Afghan Teens Speak Out Against Early Marriage - World Population Day: A personal story

11 July 2003
Author: UNFPA

KABUL—“If my parents tried to force me to marry, I would refuse,” declared Zohal, 16, as her fellow students nodded in agreement. The Afghan teenagers had just heard government leaders say that early marriage closes girls’ educational prospects and threatens their health, in a forum marking World Population Day.

Such outspokenness is rare in a country where conservative traditions hold firm, daughters bring a dowry and early pregnancy contributes to soaring rates of maternal mortality.

Zohal  Photo: William A. Ryan/UNFPA

Zohal and her classmates belong to a small group of Afghan girls who attend secondary school. While girls’ schools were closed for five years by the former Taliban regime, she was studying in Pakistan. Her family returned to Afghanistan last year.

The female students from Al Fatah High School were in the audience as senior officials and a representative of UNFPA, the United Nations Population Fund, spoke on this year’s World Population Day theme, the needs of over 1 billion adolescents worldwide for information and services to ensure their reproductive health and rights.

Speakers included Dr. Ferozuddin Feroz, Deputy Minister of Health; Dr. Thoraya Sobhrang, Deputy Minister of Women’s Affairs; Zohal Zareh, General Director of the Literacy Department, Ministry of Education; and Maria Pia Dradi, UNFPA Chief of Operations in Afghanistan. All emphasized the importance of educating girls, protecting their health and delaying marriage and childbirth.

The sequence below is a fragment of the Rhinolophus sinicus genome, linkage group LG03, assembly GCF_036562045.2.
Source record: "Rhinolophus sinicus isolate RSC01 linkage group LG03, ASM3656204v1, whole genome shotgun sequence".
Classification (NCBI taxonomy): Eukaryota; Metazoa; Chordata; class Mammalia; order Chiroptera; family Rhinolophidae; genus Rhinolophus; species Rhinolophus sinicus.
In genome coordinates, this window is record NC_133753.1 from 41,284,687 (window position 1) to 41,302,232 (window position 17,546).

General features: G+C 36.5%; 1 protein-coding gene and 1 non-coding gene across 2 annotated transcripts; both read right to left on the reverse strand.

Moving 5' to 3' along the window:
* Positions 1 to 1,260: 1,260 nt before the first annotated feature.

Five Al Fatah students then sang “We Shall Overcome”, the United States civil rights anthem that has inspired freedom movements worldwide.

Afterwards, some of the girls spoke about their hopes for themselves and their country. Zohal wants to go to university and study economics. She wishes all Afghan girls could attend school. “Girls have to finish their studies; they have to be literate. Girls have human rights,” she said.

“Our country has many problems after 20 years of war,” Zohal added. “We need good doctors to help our people. We need schools; in many villages, there are no schools. People have to be literate to develop Afghanistan.”

Muzhgan, 16, wants to stay in school so she can become a doctor and someday open a hospital to help the poor. “Young people must be able to finish education before they marry; 25 is a good age to get married,” she said. “Parents must not pressure their children.” Like Zohal, Muzhgan said she would not accept an early forced marriage, but also noted that her parents were committed to letting her finish her education.

Most Afghan women start childbearing early and have many children, a dangerous situation given the country’s appalling lack of health services. “The right size for a family is two children, one boy and one girl,” Muzhgan opined. Another classmate suggested that two boys and two girls were ideal. “In my opinion,” Zohal said, “parents need only one child, a girl, like my family has.”

Contact Information:

William A. Ryan
Temp. Phone : + 81 (0) 901 620 8365

Omar Gharzeddine
New York
Tel.: +1 (212) 297-5028

Micol Zarb
New York
Tel.: +1 212 297 5042

Population : 38.9 mil
Fertility rate
Maternal Mortality Ratio
Contraceptives prevalence rate
Population aged 10-24
Youth secondary school enrollment
Boys 63%
Girls 37%

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